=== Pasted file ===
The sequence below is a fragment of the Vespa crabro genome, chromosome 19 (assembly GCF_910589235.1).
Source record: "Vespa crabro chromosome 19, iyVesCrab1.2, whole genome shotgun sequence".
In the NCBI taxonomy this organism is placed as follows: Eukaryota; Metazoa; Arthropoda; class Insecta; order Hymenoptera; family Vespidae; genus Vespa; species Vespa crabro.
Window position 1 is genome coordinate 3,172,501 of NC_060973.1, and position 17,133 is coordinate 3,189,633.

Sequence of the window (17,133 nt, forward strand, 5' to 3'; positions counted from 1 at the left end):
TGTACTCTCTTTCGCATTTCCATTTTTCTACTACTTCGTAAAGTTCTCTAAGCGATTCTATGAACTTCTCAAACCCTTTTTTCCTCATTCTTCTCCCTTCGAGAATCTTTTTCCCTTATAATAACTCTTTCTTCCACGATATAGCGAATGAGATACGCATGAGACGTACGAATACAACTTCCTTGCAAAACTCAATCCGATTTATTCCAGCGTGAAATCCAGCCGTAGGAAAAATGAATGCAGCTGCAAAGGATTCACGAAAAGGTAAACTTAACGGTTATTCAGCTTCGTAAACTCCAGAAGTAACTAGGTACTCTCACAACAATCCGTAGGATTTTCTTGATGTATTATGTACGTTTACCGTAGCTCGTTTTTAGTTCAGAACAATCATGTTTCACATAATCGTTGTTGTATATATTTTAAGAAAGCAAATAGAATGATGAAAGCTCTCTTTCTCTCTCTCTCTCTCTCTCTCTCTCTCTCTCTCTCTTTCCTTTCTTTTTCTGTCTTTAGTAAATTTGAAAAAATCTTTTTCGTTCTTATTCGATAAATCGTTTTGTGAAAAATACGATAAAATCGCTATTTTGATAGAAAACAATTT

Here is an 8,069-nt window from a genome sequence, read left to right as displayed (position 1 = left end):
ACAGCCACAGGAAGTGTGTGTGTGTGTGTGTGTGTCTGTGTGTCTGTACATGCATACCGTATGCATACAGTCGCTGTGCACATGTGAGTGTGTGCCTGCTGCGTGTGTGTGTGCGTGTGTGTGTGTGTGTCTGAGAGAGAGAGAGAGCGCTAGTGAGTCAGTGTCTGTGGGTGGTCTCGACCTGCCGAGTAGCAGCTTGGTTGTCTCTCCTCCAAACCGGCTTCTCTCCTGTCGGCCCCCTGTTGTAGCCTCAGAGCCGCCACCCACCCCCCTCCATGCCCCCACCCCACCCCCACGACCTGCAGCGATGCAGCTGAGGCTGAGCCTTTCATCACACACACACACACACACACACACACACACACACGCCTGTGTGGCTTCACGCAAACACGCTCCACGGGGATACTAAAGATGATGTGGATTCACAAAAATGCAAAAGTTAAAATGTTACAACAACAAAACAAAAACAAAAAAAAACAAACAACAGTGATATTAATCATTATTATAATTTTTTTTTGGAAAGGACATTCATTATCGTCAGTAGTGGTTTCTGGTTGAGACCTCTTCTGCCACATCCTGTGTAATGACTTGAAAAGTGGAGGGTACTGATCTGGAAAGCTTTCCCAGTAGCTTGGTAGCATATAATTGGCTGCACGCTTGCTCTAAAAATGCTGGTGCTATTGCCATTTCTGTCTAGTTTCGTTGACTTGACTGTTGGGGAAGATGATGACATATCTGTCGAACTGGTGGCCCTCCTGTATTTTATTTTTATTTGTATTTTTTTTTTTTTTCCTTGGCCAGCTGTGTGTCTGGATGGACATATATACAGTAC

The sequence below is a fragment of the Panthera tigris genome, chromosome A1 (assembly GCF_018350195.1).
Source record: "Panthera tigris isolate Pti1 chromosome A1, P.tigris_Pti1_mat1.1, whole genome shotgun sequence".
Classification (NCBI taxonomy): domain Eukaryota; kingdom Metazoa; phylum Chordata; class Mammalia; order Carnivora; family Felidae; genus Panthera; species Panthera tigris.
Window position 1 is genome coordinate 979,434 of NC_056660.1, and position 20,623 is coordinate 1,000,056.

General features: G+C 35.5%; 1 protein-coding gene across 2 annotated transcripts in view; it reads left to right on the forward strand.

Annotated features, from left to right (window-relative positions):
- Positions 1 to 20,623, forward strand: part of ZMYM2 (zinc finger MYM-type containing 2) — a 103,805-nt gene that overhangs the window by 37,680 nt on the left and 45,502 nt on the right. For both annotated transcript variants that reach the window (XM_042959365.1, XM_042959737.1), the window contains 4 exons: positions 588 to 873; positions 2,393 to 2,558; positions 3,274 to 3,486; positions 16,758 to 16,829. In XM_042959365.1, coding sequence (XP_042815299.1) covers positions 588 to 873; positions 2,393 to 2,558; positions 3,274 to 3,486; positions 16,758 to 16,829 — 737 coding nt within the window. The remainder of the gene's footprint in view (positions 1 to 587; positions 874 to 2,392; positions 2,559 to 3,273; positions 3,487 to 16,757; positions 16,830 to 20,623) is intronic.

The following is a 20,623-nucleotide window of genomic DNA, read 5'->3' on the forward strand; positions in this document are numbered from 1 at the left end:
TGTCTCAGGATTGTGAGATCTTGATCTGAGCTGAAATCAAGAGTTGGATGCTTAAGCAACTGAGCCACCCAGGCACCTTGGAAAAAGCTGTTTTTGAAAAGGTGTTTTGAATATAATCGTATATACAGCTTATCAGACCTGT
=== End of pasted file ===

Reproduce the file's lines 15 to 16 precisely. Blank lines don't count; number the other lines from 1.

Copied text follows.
- Positions 1 to 20,623, forward strand: part of ZMYM2 (zinc finger MYM-type containing 2) — a 103,805-nt gene that overhangs the window by 37,680 nt on the left and 45,502 nt on the right. For both annotated transcript variants that reach the window (XM_042959365.1, XM_042959737.1), the window contains 4 exons: positions 588 to 873; positions 2,393 to 2,558; positions 3,274 to 3,486; positions 16,758 to 16,829. In XM_042959365.1, coding sequence (XP_042815299.1) covers positions 588 to 873; positions 2,393 to 2,558; positions 3,274 to 3,486; positions 16,758 to 16,829 — 737 coding nt within the window. The remainder of the gene's footprint in view (positions 1 to 587; positions 874 to 2,392; positions 2,559 to 3,273; positions 3,487 to 16,757; positions 16,830 to 20,623) is intronic.

The following is a 20,623-nucleotide window of genomic DNA, read 5'->3' on the forward strand; positions in this document are numbered from 1 at the left end: